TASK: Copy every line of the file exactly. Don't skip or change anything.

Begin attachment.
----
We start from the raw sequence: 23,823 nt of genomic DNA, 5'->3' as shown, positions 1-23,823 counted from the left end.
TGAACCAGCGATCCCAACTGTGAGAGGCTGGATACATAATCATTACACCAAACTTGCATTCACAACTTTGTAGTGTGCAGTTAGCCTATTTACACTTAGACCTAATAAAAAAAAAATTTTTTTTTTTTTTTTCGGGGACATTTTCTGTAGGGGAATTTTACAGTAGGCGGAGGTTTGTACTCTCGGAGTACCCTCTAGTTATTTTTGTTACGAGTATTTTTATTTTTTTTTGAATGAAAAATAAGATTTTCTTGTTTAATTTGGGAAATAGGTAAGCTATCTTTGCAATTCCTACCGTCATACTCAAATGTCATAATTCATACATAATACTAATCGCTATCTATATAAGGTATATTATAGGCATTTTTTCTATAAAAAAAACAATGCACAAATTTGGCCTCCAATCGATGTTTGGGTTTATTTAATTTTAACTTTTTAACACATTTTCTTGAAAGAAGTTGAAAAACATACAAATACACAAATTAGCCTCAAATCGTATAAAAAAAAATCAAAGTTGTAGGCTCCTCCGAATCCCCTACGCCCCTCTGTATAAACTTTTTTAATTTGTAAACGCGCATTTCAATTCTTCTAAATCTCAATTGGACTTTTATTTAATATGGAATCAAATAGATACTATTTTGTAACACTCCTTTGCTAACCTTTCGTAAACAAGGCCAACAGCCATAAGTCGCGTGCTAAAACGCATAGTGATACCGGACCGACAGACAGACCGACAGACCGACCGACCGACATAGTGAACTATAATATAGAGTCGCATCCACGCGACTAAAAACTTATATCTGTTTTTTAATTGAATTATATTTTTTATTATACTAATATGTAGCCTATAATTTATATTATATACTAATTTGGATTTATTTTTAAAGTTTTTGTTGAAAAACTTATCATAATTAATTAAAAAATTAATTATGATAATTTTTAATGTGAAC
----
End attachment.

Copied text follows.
We start from the raw sequence: 23,823 nt of genomic DNA, 5'->3' as shown, positions 1-23,823 counted from the left end.
TGAACCAGCGATCCCAACTGTGAGAGGCTGGATACATAATCATTACACCAAACTTGCATTCACAACTTTGTAGTGTGCAGTTAGCCTATTTACACTTAGACCTAATAAAAAAAAAATTTTTTTTTTTTTTTTCGGGGACATTTTCTGTAGGGGAATTTTACAGTAGGCGGAGGTTTGTACTCTCGGAGTACCCTCTAGTTATTTTTGTTACGAGTATTTTTATTTTTTTTTGAATGAAAAATAAGATTTTCTTGTTTAATTTGGGAAATAGGTAAGCTATCTTTGCAATTCCTACCGTCATACTCAAATGTCATAATTCATACATAATACTAATCGCTATCTATATAAGGTATATTATAGGCATTTTTTCTATAAAAAAAACAATGCACAAATTTGGCCTCCAATCGATGTTTGGGTTTATTTAATTTTAACTTTTTAACACATTTTCTTGAAAGAAGTTGAAAAACATACAAATACACAAATTAGCCTCAAATCGTATAAAAAAAAATCAAAGTTGTAGGCTCCTCCGAATCCCCTACGCCCCTCTGTATAAACTTTTTTAATTTGTAAACGCGCATTTCAATTCTTCTAAATCTCAATTGGACTTTTATTTAATATGGAATCAAATAGATACTATTTTGTAACACTCCTTTGCTAACCTTTCGTAAACAAGGCCAACAGCCATAAGTCGCGTGCTAAAACGCATAGTGATACCGGACCGACAGACAGACCGACAGACCGACCGACCGACATAGTGAACTATAATATAGAGTCGCATCCACGCGACTAAAAACTTATATCTGTTTTTTAATTGAATTATATTTTTTATTATACTAATATGTAGCCTATAATTTATATTATATACTAATTTGGATTTATTTTTAAAGTTTTTGTTGAAAAACTTATCATAATTAATTAAAAAATTAATTATGATAATTTTTAATGTGAAC